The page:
Single-Photon Avalanche Diode theory, simulation, and high performance CMOS integration
Webster, Eric Alexander Garner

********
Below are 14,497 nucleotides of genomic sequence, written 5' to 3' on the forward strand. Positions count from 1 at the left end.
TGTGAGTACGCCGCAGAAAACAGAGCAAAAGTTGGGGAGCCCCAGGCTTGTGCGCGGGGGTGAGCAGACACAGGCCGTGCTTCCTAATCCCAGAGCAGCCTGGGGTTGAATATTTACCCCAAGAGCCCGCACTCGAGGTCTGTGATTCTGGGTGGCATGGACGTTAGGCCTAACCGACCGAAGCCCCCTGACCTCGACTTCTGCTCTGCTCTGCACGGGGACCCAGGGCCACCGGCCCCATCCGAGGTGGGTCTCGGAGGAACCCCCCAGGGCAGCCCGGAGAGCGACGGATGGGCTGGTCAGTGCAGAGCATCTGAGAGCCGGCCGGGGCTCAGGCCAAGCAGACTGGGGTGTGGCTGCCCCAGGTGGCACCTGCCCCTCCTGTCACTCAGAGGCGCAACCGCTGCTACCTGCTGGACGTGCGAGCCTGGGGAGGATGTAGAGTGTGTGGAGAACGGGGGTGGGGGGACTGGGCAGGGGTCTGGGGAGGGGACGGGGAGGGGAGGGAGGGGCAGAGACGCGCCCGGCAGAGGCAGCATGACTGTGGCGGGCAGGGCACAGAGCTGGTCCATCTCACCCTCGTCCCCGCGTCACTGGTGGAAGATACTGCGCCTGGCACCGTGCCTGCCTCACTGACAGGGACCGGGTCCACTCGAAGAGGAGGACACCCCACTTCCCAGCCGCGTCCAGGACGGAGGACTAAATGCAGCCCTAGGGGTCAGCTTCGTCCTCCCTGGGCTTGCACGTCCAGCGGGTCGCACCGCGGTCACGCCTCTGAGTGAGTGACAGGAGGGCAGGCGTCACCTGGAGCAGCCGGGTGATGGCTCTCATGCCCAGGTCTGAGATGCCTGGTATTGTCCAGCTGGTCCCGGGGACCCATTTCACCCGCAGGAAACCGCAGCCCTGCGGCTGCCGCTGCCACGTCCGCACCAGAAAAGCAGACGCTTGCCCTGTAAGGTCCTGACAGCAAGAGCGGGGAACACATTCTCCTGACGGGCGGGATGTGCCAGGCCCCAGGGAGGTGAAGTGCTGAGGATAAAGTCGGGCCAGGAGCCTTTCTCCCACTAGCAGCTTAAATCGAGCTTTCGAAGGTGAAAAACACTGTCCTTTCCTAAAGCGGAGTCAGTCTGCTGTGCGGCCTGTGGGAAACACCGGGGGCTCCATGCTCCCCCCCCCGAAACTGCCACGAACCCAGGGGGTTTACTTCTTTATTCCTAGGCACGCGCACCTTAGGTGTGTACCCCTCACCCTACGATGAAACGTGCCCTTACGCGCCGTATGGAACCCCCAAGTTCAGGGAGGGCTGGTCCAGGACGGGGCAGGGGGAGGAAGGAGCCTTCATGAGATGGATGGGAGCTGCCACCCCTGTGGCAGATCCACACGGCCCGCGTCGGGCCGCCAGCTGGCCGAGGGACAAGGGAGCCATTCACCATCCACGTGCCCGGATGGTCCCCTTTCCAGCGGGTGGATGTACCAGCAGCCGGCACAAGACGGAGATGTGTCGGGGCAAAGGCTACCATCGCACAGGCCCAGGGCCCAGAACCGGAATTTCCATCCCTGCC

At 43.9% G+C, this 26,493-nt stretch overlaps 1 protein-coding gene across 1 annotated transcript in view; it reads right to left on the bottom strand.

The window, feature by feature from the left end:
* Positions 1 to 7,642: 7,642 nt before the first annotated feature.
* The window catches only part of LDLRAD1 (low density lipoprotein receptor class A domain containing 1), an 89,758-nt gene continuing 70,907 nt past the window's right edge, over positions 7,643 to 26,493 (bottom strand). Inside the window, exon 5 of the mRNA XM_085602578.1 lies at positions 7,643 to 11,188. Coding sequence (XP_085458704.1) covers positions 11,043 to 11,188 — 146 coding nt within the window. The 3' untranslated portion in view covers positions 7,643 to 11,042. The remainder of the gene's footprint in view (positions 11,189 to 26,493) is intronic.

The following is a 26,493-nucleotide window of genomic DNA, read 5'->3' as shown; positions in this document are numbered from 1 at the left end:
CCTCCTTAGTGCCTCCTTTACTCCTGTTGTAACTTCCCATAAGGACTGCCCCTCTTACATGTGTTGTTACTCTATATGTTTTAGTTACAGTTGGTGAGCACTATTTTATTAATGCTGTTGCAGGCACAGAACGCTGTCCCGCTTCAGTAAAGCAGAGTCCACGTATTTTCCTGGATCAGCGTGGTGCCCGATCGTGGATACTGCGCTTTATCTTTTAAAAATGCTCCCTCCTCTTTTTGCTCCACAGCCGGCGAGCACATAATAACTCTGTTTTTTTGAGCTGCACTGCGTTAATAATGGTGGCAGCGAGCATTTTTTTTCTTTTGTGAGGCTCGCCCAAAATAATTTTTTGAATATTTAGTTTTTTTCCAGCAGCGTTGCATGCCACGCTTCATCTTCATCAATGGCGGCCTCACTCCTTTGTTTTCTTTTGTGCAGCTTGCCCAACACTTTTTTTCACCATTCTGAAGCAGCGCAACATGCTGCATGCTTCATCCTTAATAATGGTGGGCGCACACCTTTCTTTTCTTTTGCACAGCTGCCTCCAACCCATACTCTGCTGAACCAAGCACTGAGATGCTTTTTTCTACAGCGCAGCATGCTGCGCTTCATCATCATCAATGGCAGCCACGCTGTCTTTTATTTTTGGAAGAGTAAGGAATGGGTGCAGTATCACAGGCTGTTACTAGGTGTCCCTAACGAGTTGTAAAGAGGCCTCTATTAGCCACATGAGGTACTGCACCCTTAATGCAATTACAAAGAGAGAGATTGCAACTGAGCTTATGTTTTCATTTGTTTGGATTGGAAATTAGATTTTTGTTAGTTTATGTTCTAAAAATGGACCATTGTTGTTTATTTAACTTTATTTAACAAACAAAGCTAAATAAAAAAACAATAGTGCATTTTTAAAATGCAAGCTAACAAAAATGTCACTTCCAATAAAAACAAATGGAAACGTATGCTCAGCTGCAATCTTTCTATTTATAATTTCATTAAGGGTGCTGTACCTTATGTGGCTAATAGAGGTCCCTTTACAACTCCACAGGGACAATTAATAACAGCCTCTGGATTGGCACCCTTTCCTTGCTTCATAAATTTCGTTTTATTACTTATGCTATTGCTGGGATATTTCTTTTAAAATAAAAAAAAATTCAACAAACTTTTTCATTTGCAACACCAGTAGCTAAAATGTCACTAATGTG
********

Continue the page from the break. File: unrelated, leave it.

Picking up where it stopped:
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This thesis explores Single-Photon Avalanche Diodes (SPADs), which are solid-state devices for photon timing and counting, and concentrates on SPADs integrated in nano-scale CMOS. The thesis focuses on: the search for new theory regarding Geiger-mode operation; proving the utility of calibrated Technology Computer- Aided Design (TCAD) tools for accurately simulating SPADs for the first time; the investigation of how manufacture influences device operation; and the integration of high performance SPADs into CMOS which rival discrete devices. The accepted theories of SPAD operation are revisited and it is discovered that previously neglected minority carriers have many significant roles such as determining: after-pulsing, Dark Count Rate (DCR), bipolar “SPAD latch-up,” nonequilibrium DCR, and “quenching”. The “quenching” process is revisited and it is concluded that it is the “probability time” of ≈100-200ps, and not the previously thought latching current that is important. SPADs are also found to have transient negative differential resistance. The new theories of SPADs are also supported by steady-state 1D, 2D and 3D TCAD simulations as well as novel transient simulations and videos. It is demonstrated as possible to simulate DCR, Photon Detection Efficiency (PDE), guard ring performance, breakdown voltage, breakdown voltage variation, “quenching,” and transient operation of SPADs with great accuracy. The manufacture of SPADs is studied focusing on the operation and optimisation of guard rings and it is found that ion implantation induced asymmetry from the tilt and rotation/twist is critical. Where symmetric, guard rings fail first along the <100> directions due to enhanced mobility. Process integration rules are outlined for obtaining high performance SPADs in CMOS while maintaining compatibility with transistors. The minimisation of tunnelling with lightly-doped junctions and the reduction of ion implantation induced defects by additional annealing are found essential for achieving low DCR. The thesis demonstrates that it is possible to realise high performance SPADs in CMOS through the innovation of a “Deep SPAD” which achieves record PDE of ≈72% at 560nm with >40% PDE from 410-760nm, combined with 18Hz DCR, <60ps FWHM timing resolution, and <4% after-pulsing which is demonstrated to have potential for significant further improvement. The findings suggest that CMOS SPAD-based micro-systems could outperform existing photon timing and counting solutions in the future.